Grounded Cognition – 2-IKV-236a/19
The course objective is to provide students with deeper insight into up-to-date research trends in cognitive science, from the perspective of various disciplines (psychological, neural and computational). The course focus is on grounded (embodied) cognition, and its relation to language. The course should also help students in their ability to interpret scientific papers, to formulate, present and defend ideas.
The course is a part of Master Programme in Cognitive Science.
|Lecture||Tuesday||09:50 - 11:20||I-23||Igor Farkaš|
|Presentations||Tuesday||11:40 - 13:10||I-23||students|
|Introduction to language and concepts|
|Towards embodied cognition||
♦ Wilson M. (2002)
Six views of embodied cognition. Psychonomics Bulletin Review, 9(4), 625-636.
|Mirror neuron system and its role(s) in cognition||
♦ Rizzolatti G. & Sinigaglia C. (2010)
The functional role of the parieto-frontal mirror circuit: Interpretations and misinterpretations. Nature Rev. Neurosci., 11, 264-274.
|Common coding theory, motor simulation, mental simulation||
♦ Smith A.H. (2006)
Motor cognition and mental simulation. Chapter in Smith E. & Kosslyn S. (eds.): Cognitive Psychology: Mind and Brain, Prentice Hall, pp. 451-481.
|Language as action||
♦ Fischer M.H., Zwaan R.A. (2008) Embodied language: A review of the role of the motor system in language comprehension. The Quarterly Journal of Exp. Psych., 61 (6), 825-850
|Conceptual and linguistic systems - two theories||
♦ Barsalou L. et al. (2008)
Language and simulation in conceptual processing. In: de Vega, Glenberg & Graesser (eds), Symbols and Embodiment: Debates on Meaning and Cognition, OUP, 245-283.
|no class||autumn break|
|Meaning as statistical covariation||
♦ Landauer T., Dumais D. (2008)
Latent semantic analysis, Scholarpedia, 3(11):4356.
|Symbol grounding problem||
♦ Steels L. (2008)
The symbol grounding problem has been solved, so what’s next?. In: de Vega, Glenberg & Graesser (eds), Symbols and Embodiment: Debates on Meaning and Cognition, OUP, 223-244.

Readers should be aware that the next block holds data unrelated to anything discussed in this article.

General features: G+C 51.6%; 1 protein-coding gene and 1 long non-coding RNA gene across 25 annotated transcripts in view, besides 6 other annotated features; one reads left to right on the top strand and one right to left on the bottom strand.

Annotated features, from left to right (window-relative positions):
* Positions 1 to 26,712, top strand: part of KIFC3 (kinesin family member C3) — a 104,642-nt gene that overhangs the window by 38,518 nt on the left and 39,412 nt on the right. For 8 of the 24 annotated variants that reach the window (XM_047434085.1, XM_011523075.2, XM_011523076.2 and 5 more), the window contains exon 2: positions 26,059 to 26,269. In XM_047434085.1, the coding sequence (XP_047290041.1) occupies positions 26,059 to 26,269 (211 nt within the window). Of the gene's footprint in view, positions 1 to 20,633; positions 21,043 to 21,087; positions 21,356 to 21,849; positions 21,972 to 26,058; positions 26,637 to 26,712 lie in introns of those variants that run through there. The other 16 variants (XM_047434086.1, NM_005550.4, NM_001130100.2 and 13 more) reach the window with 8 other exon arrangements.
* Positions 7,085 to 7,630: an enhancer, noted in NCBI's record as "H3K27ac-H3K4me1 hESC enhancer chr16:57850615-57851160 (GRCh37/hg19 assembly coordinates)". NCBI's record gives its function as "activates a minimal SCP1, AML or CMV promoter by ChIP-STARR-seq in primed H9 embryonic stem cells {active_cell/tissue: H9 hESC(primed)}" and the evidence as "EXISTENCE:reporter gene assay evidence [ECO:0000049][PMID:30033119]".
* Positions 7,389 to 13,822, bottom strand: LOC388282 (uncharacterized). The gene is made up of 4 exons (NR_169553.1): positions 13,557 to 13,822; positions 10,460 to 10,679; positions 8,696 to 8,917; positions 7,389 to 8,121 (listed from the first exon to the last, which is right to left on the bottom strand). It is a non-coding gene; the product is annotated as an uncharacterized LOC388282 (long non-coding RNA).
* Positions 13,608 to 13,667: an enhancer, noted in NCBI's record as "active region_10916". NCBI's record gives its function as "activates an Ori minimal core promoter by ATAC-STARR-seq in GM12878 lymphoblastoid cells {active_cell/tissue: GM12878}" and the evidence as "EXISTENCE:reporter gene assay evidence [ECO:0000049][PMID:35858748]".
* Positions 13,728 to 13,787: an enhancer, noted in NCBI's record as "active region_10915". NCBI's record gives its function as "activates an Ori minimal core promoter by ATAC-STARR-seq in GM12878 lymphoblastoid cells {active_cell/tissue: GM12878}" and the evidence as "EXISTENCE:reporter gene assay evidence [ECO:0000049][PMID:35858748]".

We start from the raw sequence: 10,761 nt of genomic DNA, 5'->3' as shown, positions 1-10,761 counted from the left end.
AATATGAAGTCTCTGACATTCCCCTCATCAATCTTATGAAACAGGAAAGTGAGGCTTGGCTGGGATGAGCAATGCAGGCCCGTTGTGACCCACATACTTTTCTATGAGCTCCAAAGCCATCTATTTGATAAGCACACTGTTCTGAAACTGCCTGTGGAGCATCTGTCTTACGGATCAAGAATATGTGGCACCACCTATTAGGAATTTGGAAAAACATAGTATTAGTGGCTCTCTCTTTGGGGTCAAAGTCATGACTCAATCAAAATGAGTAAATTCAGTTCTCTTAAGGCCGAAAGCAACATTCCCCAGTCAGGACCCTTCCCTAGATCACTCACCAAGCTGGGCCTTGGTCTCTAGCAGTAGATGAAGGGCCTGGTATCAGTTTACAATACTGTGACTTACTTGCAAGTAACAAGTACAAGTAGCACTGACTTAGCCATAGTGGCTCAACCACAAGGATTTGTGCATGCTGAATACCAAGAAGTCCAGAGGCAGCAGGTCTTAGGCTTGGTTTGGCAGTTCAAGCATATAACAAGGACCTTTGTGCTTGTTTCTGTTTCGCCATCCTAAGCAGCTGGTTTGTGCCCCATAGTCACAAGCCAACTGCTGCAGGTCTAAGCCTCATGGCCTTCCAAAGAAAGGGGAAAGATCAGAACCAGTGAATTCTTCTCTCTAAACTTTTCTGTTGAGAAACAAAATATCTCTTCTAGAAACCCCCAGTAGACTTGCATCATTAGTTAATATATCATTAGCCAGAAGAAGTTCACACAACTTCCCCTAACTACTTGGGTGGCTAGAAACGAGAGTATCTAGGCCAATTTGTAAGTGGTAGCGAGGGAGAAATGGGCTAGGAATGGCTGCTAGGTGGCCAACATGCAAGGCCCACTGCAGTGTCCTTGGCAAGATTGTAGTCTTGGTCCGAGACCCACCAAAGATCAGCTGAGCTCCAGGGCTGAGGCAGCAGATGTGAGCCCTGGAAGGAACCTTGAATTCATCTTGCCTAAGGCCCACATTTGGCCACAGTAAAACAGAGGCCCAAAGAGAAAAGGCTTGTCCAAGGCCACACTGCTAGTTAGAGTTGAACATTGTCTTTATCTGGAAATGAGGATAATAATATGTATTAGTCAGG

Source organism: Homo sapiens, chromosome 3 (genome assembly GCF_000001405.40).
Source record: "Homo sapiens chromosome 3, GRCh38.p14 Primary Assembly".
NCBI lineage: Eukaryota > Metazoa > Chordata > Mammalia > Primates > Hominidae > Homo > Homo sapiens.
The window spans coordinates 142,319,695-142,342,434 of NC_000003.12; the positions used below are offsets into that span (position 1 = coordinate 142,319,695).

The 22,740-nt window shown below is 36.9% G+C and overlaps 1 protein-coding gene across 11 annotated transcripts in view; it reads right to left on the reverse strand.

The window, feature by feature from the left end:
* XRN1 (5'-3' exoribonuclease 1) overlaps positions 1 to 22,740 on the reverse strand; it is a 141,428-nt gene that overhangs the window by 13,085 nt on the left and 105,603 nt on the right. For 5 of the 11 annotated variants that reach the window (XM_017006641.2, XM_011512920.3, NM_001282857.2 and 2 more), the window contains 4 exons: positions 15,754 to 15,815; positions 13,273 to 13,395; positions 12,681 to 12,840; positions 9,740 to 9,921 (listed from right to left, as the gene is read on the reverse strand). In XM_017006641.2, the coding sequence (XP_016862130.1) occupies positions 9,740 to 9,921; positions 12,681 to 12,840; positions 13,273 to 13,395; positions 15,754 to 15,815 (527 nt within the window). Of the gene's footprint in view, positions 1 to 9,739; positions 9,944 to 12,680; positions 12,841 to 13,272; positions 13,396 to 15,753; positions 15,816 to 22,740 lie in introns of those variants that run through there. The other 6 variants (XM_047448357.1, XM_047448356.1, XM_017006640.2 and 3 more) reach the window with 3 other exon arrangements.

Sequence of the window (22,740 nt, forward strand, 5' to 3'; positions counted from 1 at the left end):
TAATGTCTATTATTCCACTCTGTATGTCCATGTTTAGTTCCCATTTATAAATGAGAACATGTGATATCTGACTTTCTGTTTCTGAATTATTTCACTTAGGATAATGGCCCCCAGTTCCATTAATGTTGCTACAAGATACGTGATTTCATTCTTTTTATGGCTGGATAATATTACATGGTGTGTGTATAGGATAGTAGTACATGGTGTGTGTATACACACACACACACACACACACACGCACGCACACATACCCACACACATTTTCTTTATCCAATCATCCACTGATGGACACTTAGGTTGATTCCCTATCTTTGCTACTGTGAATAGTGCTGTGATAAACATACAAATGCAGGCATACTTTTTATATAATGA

♦ Louwerse M. (2010)
Symbol interdependency in symbolic and embodied cognition. Topics in Cognitive Science, 1-30
|Role(s) of language in cognition and thought||
♦ Mirolli M., Parisi D. (2009)
Towards a Vygotskyan cognitive robotics: The role of language as a cognitive tool. New Ideas in Psychology, doi:10.1016/j.newideapsych.2009.07.001
|Grounding abstract concepts. Summary.||
♦Borghi A.M., Barca L., Binkofski F., Tummolini L. (2018)
Varieties of abstract concepts: development, use and representation in the brain. Phil. Trans. R. Soc. B, 373: 20170121
|Paper presentation||Prepare a short presentation of the topic you plan to write about, using a few slides (max. 4), focusing on the main message you want to convey.|
- Activity during the semester (30%). This includes weekly submitting inputs to the moderator and an active participation during discussions.
- Paper presentation and moderation (30%). You will select a topic for presentation (one of the papers in the syllabus), collect by email the inputs (one question or a discussion point) from other students in advance (until Saturday, 20:00), and organize them by topic. The inputs should be sent to the moderator, with the subject "author" (use the first author's surname). The moderator sends sorted questions to all students by Monday 17:00 to all students (and teachers), so that they have some time to think of them. The moderation will give a short intro in the class and then moderate the discussion.
- Final paper (30%). You will write a 4-page (conference) paper in PDF (40 lines per page, single column, including references), on the topic of your choice (from the 12 topics during the course), appropriately extended (including additional references). Deadline: 15.1.2021.
- Final paper presentation (10%). You will prepare a short presentation (8 min.) of your paper.
- Overall grading (in %): A > 90, B > 80, C > 70, D > 60, E > 50, else Fx.